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View Sample Pages : Athens News Courier, October 11, 2009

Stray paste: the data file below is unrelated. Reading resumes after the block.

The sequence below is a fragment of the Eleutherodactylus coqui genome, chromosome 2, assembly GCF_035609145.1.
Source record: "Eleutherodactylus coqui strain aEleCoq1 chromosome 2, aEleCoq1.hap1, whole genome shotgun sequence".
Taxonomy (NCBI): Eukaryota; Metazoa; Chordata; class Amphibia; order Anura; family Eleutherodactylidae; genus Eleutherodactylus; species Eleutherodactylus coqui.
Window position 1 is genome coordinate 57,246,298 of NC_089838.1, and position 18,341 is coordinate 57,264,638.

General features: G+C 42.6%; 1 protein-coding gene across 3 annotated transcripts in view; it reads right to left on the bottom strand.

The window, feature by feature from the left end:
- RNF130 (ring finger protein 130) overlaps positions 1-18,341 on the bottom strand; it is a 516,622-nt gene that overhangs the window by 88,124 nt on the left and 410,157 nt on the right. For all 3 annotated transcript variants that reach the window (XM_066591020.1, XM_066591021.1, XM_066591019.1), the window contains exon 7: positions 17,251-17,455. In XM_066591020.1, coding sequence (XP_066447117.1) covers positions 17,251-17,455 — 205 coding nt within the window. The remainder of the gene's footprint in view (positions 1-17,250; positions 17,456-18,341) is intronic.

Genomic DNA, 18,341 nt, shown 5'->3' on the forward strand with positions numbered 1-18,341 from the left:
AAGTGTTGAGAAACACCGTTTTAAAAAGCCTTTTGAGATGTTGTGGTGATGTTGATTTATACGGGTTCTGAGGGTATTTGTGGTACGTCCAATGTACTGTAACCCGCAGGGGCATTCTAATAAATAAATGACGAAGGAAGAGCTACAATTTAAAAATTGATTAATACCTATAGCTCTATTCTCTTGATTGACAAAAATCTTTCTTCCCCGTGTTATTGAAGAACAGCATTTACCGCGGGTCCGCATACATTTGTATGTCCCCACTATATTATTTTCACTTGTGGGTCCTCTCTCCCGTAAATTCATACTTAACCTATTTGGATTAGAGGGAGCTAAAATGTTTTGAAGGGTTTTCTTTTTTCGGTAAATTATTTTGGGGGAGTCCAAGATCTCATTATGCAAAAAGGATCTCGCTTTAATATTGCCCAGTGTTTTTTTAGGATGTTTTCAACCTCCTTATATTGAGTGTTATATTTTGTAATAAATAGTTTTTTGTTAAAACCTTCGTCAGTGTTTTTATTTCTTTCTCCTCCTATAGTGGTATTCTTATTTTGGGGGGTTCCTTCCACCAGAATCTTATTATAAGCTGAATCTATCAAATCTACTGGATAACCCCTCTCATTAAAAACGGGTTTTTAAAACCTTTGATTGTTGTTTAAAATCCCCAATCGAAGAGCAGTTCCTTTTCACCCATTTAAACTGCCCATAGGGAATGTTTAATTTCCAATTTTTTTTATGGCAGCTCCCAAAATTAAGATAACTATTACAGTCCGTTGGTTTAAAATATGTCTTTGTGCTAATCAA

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Athens News Courier (Newspaper) - October 11, 2009, Athens, Alabama Coverage of rain-delayed high school football games PAGE IBThe News CourierSening Athens ¿ind Limestone County: A Community of Tradition and Future One dollarSunday, October 11, 2009 Visit us online www^ncwscotirierxom Inside Today Tide, Tiqers face bia SEC tests Both Auburn and Alabama faced crucial Southeastern Conference road tests Saturday, the Tide at Ole Miss and Tiqers at Arkansas. SPORTS, PAGE IB Shingles are gold Crooks nationwide have been stealing millions of dollars worth of shingles from companies this year, a sizable increase from years past. PAGE 17A Index Classifieds.......1C Crossword 12 A Ledger.........12A Letters..........5A Lifestyles........9A Lottery..........3A Obituaries.......2A Cynthia Adams Eli^betb Blevins Kitty Greenhaw Patricia Rouse Martha Turner Steve Yarbrough Sr. Opinion.........4 A Sports...........IB Valley...........6 A Weather.........2A 7    69847    00002    3 "Regardless of your politics, 'The Way We Get By' celebrates three unsung heroes who snare their love with strangers who need and deserve it" SYNOPSIS ON FILM WEB SITE COURTESY PHOTO The feature film "The Way We Get By" will be screened Saturday during the Southern Shorts Fiim Festival at Athens State University’s McCandiess Hall. Shown above is a scene from the film. The festival, Athens' first, aiso wiil include screenings of the festi-vai's winning short fiims, as well as two other feature-length films and the specially selected short film, "Spirit World of the Shoals." Award-winning at local festival, By Kr iJ.Y Kazfx kolIy^athrnsnc\vs-i‘(>uritr.a)iii Organizers of the Southern Shorts Film Festival, the first of its kind in Atheas, will be screening three feature-length films and a special presentation of the Thomas Beane’s short film “Spirit World of the Shoals,” in addition to more than 25 juiies shoit-film entries firrm across the South. One of those teatures, the award-winning independent film “The Way We Get By,” tells the story of a group of senior citizens who gather daily at a small airport to greet American troops and thank them for their service. “When its three subjects aren’t at the airport, they wrestle with their own problems: films featured prizes awarded How to go The Southern Shorts premiere party will be from 7 to 10:30 Friday night at The Club House in downtown Athens. Tickets are $35 for one ticket or $60 for two and can be purchased at Tickets for Saturday's film festival at McCandiess Hall are $8 and are available the day of the event at the door. Failing health, depression, mounting debt,” reads a description on the film’s Web site, “Regardless of See Films, page 8A Donations will help Athens-based soldiers in Iraq see, speak with families during holidays By JhLVS Coir: The husbands, wives, fathers, rnotheirs, sons and daughters of area soldiers serving in Iraq are hoping they can repeat the event last week that enabled them to see and speak with their loved ones overseas. Donations fi'om the public — even small ones — would ensure it. Fourteen area famOies recently gathered at an undisclosed location for a teleconference with soldiers with the 203rd Mihtaiy Police Battalion, which is based in Athens. “It was great,” said Amanda Bailey, FRG chairperson with the 203rd. “We recorded their visits on DVDs so they could take them home and watch them. It boosted the soldiers’ morale because they could see their fomilies.” Although family members can talk on the telephone and ex- See Soldiers, page 3A Council ponders sewering projects By Kartin MiDDijrroN kawn<fiatlmisni‘ws-('() It’s time for public sewers, at least in one subdivision where residents complain about raw sewage sleuthii^ down the street fiom a feulty septic tank. When the Athens City Council meets Monday night members will discuss a resolution to begin installing sewers in Glenn Valley and Whitfield/Wmslow subdivisions. At the last council meeting, two Glenn Valley residents complained about sewage seeping up through the ground and into the street where children ride their bicycles through it. City Council President Ronnie Marks said the city could no longer wait on something that is becoming a public health hazard. “iTie council is looking at doing a resolution that prioritizes which one of the subdivisions wiU be first,” said Mayor Dan WUhams. “They’ve gone through the whole thing (a series of public hearings for residents without public sewers) and Glenn Valley is less expensive and has the most critical need. I think they will bring it to a vote.” Williams said the city has not forgotten its commitment to install public sewers in Cottonwood Subdivision off Bab Daly Road. “We’ve applied for a grant throu^i ADECA for Cottonwood.” he said. “We haven’t heard anything about it, and that’s really quite a critical situation. As soon as we are approved for the grant we wiU start.” Other agenda items include: • Sale of alcohol for Exxon Food Mart at 1510 U.S. 72 East because of change of ownership; • Declaring a public nuisance for an See Sewers, page 3A Columbus Day closings Monday is Columbus Day, a federal holiday. There is no U.S. Postal Service delivery. State and Limestone County offices will be closed, as will county schools. However, Athens municipal offices and city schools will be open Monday. Garbage collection will not change in the county or city. The News Courier will be open from 8 a.m.-4*30 p.m. Most banks also will close; call your local branch to verify. Annual Athens Storytelling Festival to be held throughout Halloween weekend FILE PHOTO Storyteller Carmen Deedy holds students rapt at the 2008 Storytelling Festival in downtown Athens. Deedy is once again a featured speaker at this year’s event. The Limestone County Courthouse square has been decorated in fall finery in anticipation of the Athens Storytelling Festival to be held this year on Thursday, Oct. 29 through Saturday, Oct. 31. Stories will be told in the big tent on Marion Street, between Market and Washington, within close proximity to an eclectic mix of downtown restaurants and shops offering a wide variety of antiques, gifts, gourmet foods, clothing and hardware. “We’ve put together another outstanding festival that features the top storytellers from across the nation,” said Wayne kunsthalles, event organ- How to go Tickets to attend the Storytelling Festival are varying prices. • Storytellers’ Showcase, 7:30-9:30 p.m., Oct. 29, $20 • Ghost Stories, 10-11:30 p.m., Oct. 30, $15 for adults, $10 children ages 6-18 • All events (Thursday-Sunday) $60 • Friday and Saturday events, $40 • Single day, $25 each day Visit for more information. izer. “From the youngest to the oldest family member will enjoy these tellers See Storytelling, page 8A Ragorsvilltf, AL 2SB-ZA7~I5S7 ivwiv BREADSTICKS order with any PIZZA ordei One pi'/ t i/si(i/iu'/ • Must piesent coupon • not valid with any othct otfeiJerry King Company 16)3 I Gray Blvd. • iMtiwi», Ai 366) 1230-0402 ONCMmOmt ObMfR ot ygwr ohi V**"*    »NEW bSi»    HiBÜWIi ;